A Vancouver parent who gives blood regularly is angry a Canadian Blood Services clinic wouldn't let her donate simply because she is transgender.
Clayre Sessoms was turned away from the clinic in downtown Vancouver on Wednesday after being asked if she had had "the surgery" to change her gender.
"I went to donate blood, just like I did every other time and I went through their questionnaire and I met all of their criteria that was written down," Sessoms told the CBC.
Sessoms then underwent a one-on-one interview with a nurse, and declared the two hormonal drugs she is taking as she transitions, both of which are approved.
Sessoms says the nurse then asked if she had undergone gender reassignment surgery. Sessoms, who has not had any surgery, asked why it was important and the nurse left the room, only to return and say they had to defer her donation.
"I was deeply hurt. I was kind of dumbstruck at first," said Sessoms, who made cellphone recordings of her subsequent interactions with blood clinic staff and published them online in a blog post entitled Bad Blood.
The nurse can be heard clarifying there is no medical concern but there were "no criteria" for transgender people.
Nurse: "The medications are totally fine."
Sessoms: "So you're deferring me because I'm transgender?"
Nurse: "We have to get a special form. You're not like deferred like you can never donate, we just have to have a special form."
Sessoms: "That just seems very discriminatory."
Protecting donors and patients
When approached by the CBC, a spokesperson for Canadian Blood Services said they would not comment on the case for privacy reasons but did issue a statement.
"Canadian Blood Services does not exclude any potential donor based solely on gender, race, religion, or sexual orientation," said the statement.
"Any transsexual or transgendered individual is screened at our blood donor clinics according to the same standard eligibility criteria we use for all blood donors.
"In certain cases, a donor with a complex medical history may be referred to one of our medical staff for further assessment. This procedure is in place to protect both the donor and the patient."
The statement goes on to say that Canadian Blood Services’ first priority continues to be patient safety.
"We appreciate that a request for further medical consultation can cause distress for some donors, but we do this to ensure the safety of the blood system and it is not intended to reflect negatively on any individual."
Canadian Blood Services is still trying to recover from the days when Hepatitis C and HIV infected the blood supply in the 80s, and says it asks questions and follow up questions to protect patients.
Speaking to the CBC, Sessoms said she has given blood before and had donated without any problems in November, after she had begun transitioning and had already changed her name.
Happily married to a woman, she said she thinks the clinic was operating based on negative stereotypes about the sexual activities of transgender people.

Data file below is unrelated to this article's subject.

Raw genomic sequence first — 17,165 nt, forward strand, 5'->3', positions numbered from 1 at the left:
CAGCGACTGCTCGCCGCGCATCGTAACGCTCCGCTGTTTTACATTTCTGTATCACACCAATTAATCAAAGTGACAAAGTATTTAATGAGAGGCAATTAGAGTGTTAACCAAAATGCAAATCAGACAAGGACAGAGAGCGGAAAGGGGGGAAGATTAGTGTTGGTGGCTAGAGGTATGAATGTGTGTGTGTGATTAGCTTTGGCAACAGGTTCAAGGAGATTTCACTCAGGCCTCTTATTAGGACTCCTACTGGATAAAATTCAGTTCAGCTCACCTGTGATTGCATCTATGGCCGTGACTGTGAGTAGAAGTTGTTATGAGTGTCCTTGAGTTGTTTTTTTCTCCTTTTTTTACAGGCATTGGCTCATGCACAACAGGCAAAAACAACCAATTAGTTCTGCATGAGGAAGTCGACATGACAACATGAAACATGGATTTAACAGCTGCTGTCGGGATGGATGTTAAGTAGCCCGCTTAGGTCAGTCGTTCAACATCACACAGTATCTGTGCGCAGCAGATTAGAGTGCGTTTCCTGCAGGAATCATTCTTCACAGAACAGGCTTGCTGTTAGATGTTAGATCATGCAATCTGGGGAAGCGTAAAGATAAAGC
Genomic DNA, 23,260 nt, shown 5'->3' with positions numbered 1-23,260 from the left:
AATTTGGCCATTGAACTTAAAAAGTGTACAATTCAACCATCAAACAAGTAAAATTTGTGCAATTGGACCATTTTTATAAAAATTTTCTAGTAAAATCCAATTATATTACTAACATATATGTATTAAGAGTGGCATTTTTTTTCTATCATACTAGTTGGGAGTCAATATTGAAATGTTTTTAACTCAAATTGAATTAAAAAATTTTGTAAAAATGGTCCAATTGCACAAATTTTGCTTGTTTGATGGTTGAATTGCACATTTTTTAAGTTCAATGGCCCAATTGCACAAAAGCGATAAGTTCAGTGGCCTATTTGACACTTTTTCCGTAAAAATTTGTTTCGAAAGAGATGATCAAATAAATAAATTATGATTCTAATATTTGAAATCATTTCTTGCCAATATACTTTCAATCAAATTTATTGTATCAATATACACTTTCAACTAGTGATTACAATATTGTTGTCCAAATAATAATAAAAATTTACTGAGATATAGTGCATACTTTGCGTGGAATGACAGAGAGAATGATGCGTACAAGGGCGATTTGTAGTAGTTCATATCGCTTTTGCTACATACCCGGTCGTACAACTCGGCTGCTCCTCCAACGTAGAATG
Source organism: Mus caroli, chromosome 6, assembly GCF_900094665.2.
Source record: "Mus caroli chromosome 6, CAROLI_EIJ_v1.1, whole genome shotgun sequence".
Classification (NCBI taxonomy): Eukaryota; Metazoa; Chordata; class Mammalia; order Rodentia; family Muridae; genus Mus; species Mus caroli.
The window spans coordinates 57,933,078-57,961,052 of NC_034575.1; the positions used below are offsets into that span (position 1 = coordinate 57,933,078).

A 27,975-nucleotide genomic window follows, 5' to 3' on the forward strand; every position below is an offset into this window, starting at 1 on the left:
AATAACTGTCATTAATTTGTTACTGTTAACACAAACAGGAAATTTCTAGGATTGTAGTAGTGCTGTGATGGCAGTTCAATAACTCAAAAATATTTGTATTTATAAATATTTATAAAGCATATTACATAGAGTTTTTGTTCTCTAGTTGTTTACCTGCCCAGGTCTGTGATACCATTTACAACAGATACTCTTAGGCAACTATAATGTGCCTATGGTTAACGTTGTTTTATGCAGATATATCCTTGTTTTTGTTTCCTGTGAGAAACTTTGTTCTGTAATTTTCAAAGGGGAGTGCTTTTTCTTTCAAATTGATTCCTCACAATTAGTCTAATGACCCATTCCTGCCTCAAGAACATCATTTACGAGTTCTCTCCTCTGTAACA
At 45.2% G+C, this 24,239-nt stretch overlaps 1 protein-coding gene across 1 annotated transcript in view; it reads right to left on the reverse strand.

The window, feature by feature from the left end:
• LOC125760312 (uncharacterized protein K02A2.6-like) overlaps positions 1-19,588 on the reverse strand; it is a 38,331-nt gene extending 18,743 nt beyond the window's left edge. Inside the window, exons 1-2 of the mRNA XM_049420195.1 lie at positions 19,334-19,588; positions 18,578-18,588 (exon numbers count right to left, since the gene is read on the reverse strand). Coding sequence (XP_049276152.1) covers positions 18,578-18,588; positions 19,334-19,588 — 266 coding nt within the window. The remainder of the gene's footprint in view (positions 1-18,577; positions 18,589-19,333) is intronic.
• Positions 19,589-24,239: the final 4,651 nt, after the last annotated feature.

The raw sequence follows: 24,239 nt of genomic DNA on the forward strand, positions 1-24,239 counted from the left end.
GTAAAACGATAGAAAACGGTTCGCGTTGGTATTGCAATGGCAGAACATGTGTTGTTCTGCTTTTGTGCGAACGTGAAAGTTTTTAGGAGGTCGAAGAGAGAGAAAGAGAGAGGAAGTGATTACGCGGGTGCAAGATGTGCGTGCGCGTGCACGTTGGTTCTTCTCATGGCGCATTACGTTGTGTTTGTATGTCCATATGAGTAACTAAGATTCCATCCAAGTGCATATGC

"It's unfair, they're putting that on to their decision that perhaps disqualifies me from being able to donate blood," she said.
"People can't imagine that a transgender person is someone who's married, who's happily married, who has a family of support...and has a lot of friends who are behind them 100 per cent."
Presumption of danger
Morgane Oger with the Transgender Alliance of B.C. says Sessoms' deferral is an unfortunate consequence of preconceived notions.
"The Canadian blood supply is a very, very important resource and it needs to be guarded very carefully," she said.
"In this case, because Clayre is a transgender person, which is an identity, she's being put into a population group that has negative behaviour, rather than being asked about her behaviour and her activities.
"What they are saying is, 'Because you are a transgender person, you personally are a special case, you need to be filtered on an individual level, because you're presumed to be dangerous."
Oger said when people imagine transgender people today, they think about the drug addicted, HIV-positive transgender woman Rayon in the recent film Dallas Buyers' Club.
Although the film was based on the true story of HIV-positive cowboy Ron Woodroof, the character of Rayon is fictional and, Oger says, offensive to the transgender community.
"Lots of transgender people are married professionals and they don't take drugs and don't do any high-risk behaviour," she said.
Oger says the solution is for Canadian Blood Services to come up with a policy and clarify it.
"There's nothing better than explaining yourself and saying you're sorry and being clear and transparent," she said.
]Robyn Durling with the B.C. Human Rights Coalition says under the human rights code in B.C., anyone providing a common public service must do so without discrimination based on personal characteristics such as gender.
"You look at whether there was a personal characteristic and if the person was treated adversely, and if you can tie those things together then you have a prima facie case," he said.
Durling says once that initial case is made, the next step is determine if there is a defence for the discrimination.
"In this case, it would be something along the lines of public safety or public health. That would be up to the courts to decide whether or not the discrimination should then be allowed."
Meanwhile, Sessoms said she wants to continue to support and donate to Canadian Blood Services, because the blood they collect could save someone's life.
But she would love to see an inclusive policy at the organization, whilst respecting the medical criteria they have to follow.
"Excluding someone because you don't know how to approach or interact with someone who is transgender is not a policy," she said.
"I'm more than willing to not only just give blood, but to talk to them and to try to figure out a way that we can actually make some change so this does not happen again."